The “sneaky Petes” of CfG misdirect the public with a charge that due process is being denied. Using that term invokes feelings of violation of constitutional protections. Marxists love to yank your ‘feelz.’ Due process is a protection for someone accused of wrong doing. Candidates for a position are due equal consideration. They will receive such at our meeting as they always have had in the past.

Speaking of due process, all of the controversy regarding Gunstock arose from the commission’s zeal to rid itself of one of its own. They did so without giving that commissioner due process, instead they dropped unsubstantiated claims in the laps of the delegation. One is left to wonder why they couldn’t simply operate with perpetual 4 to 1 votes.

The CfG trot out the ‘poison the well’ fallacy, suggesting that the ‘game is rigged’ and condescendingly claiming that your elected representatives are nothing more than political lackeys. Such insults are contemptible and shameful, and are beneath response.

I will note a couple of problems with the advertisement seeking applications. First, it was supposed to read that the deadline for applications be received at the county office on Friday at 3pm. This will allow the weekend for the delegation’s review. Second, it also incorrectly states the position will be a five year term. This is my error. While the delegation has in the past filled a vacancy for a five year term, the enabling statute is clear that the vacancy is to be filled for the remainder of the vacant term. I apologize for that error. Both of these issues with the ad are inconsequential as the law would allow the delegation to fill the position without an application process.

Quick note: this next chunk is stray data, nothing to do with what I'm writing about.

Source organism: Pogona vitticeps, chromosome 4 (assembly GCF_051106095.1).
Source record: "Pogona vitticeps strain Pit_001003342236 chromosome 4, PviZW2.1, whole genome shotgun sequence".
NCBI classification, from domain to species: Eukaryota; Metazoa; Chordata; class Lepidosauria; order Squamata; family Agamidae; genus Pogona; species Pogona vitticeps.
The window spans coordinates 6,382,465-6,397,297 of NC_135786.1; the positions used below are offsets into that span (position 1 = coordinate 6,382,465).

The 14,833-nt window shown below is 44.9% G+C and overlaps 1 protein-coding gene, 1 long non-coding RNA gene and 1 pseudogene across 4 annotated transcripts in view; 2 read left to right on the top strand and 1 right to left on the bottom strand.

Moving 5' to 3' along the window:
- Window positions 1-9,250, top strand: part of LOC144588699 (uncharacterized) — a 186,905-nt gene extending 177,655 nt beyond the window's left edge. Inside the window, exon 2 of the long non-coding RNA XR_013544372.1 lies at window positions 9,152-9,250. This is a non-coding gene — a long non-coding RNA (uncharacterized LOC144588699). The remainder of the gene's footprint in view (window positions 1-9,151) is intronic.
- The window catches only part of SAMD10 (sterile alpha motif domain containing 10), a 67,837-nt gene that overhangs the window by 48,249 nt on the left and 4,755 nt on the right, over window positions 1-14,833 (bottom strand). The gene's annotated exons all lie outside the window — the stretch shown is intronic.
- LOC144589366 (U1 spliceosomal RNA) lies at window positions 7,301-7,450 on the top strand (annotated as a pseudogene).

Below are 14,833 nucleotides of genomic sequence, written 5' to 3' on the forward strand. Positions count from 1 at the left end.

Unfortunately we may need to address the previous improper filling of the vacancy created when commissioner Nix resigned in 2020. Technically the position filled by Rusty McLear would have expired when Nix’s would have ended. Someone might claim him to be a de facto office holder. More drama incoming?

It has been asserted that I am a supporter of privatization of Gunstock. This is simply not true. While I am open to considering such a move, I have not made a commitment to such action. Sadly the leftist are unable to understand nuance.

The Marxists at CfG have selected their choice of candidates for the position, Heidi Preuss. They are lobbying hard to put this Kiedaisch acolyte in place. Fortunately this candidate is easily dismissed; she applied for the position last fall and failed to attend the meeting. She even published a letter in the Laconia Daily Sun claiming to have been railroaded away from the meeting.

In their reporting on candidates The Laconia Daily Sun couldn’t resist putting their thumb on the scale, dredging up old charges of political in-correctness against Doug Lambert. I’m sure they are digging for dirt on Dr. Strang, perhaps he has prescribed hydroxychloroquine or ivermectin!